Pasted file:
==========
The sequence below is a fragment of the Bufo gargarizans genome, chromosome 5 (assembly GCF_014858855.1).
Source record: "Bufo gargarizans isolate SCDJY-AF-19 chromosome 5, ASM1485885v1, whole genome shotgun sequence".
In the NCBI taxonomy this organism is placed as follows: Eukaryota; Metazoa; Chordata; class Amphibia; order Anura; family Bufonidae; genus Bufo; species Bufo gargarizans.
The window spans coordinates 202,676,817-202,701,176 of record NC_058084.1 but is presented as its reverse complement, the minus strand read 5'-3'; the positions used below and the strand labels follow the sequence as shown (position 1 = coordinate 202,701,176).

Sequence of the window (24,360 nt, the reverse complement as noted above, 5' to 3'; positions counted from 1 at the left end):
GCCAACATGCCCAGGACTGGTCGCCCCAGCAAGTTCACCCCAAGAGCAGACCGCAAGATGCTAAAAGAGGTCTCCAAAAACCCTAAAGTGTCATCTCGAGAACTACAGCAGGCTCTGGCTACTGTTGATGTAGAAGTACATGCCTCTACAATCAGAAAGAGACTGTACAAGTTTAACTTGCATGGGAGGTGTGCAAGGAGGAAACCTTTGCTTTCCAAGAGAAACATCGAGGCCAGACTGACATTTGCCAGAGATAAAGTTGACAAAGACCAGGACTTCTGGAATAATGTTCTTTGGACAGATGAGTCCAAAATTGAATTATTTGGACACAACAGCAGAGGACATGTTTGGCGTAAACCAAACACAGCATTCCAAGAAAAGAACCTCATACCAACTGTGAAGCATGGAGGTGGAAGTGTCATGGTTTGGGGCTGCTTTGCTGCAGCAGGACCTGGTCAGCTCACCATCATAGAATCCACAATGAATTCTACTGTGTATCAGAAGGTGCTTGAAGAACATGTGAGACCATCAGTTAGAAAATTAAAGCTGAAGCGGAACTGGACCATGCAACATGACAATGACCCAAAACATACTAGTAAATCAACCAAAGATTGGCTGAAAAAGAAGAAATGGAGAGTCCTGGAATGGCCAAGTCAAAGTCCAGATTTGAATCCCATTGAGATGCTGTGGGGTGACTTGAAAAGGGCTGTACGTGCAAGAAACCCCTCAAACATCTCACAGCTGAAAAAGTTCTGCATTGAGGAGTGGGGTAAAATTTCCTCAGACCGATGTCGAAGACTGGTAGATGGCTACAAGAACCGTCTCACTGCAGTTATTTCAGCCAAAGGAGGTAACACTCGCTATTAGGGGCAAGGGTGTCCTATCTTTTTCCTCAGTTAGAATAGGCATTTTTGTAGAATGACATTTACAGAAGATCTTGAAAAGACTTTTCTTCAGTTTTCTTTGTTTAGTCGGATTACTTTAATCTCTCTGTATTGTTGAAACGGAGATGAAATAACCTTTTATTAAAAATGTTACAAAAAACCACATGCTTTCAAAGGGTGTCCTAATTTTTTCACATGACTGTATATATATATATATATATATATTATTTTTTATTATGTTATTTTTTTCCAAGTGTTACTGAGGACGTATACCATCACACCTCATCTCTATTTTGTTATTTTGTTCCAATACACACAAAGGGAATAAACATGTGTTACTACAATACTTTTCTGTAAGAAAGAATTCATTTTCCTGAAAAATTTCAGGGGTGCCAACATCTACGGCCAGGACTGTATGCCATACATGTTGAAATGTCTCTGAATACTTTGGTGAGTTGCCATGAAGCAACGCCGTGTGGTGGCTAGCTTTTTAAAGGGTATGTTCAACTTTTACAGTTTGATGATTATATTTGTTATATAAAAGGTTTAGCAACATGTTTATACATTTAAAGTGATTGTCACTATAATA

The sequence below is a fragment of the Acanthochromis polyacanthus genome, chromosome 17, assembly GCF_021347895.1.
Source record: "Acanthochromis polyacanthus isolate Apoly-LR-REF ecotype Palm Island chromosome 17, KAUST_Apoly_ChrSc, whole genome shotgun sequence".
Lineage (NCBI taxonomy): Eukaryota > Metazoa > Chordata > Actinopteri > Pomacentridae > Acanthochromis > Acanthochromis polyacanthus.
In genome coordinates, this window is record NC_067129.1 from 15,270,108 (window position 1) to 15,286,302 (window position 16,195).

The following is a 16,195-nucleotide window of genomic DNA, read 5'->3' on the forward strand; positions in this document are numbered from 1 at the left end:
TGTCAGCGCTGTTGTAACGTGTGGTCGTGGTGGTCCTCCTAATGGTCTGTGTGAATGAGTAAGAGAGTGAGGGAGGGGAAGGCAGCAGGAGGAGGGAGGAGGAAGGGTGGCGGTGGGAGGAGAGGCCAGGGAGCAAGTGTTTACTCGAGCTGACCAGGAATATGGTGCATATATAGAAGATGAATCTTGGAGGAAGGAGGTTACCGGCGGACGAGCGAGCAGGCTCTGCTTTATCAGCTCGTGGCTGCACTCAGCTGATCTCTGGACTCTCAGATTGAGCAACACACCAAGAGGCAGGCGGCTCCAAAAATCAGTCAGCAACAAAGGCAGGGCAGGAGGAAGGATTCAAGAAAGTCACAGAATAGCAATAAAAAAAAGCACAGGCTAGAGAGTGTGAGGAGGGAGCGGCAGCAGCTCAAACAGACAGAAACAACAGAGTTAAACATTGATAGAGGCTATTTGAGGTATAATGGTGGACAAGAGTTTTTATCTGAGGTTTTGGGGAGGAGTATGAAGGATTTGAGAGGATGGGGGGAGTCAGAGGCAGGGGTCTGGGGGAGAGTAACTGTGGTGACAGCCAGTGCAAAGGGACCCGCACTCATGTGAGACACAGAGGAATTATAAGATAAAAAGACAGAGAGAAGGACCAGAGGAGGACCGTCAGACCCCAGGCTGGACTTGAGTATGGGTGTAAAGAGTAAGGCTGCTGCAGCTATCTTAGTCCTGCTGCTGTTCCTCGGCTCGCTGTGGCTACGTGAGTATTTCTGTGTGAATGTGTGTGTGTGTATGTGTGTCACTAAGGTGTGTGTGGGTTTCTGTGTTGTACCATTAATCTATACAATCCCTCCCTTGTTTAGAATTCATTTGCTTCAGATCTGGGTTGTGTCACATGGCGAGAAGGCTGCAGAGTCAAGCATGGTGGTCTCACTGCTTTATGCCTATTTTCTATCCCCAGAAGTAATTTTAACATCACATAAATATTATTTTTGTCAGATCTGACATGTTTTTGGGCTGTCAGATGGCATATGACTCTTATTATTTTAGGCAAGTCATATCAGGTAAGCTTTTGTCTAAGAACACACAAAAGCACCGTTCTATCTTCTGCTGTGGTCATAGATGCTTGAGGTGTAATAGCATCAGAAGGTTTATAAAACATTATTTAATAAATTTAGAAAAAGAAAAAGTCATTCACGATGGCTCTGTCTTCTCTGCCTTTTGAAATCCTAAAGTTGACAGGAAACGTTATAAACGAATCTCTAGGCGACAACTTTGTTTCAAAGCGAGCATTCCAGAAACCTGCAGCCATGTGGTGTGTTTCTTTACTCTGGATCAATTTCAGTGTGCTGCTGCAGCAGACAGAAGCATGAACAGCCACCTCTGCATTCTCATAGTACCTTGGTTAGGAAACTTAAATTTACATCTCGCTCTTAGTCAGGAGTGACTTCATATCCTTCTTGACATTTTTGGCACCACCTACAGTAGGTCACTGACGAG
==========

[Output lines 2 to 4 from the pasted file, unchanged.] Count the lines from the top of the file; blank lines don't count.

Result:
Source record: "Bufo gargarizans isolate SCDJY-AF-19 chromosome 5, ASM1485885v1, whole genome shotgun sequence".
In the NCBI taxonomy this organism is placed as follows: Eukaryota; Metazoa; Chordata; class Amphibia; order Anura; family Bufonidae; genus Bufo; species Bufo gargarizans.
The window spans coordinates 202,676,817-202,701,176 of record NC_058084.1 but is presented as its reverse complement, the minus strand read 5'-3'; the positions used below and the strand labels follow the sequence as shown (position 1 = coordinate 202,701,176).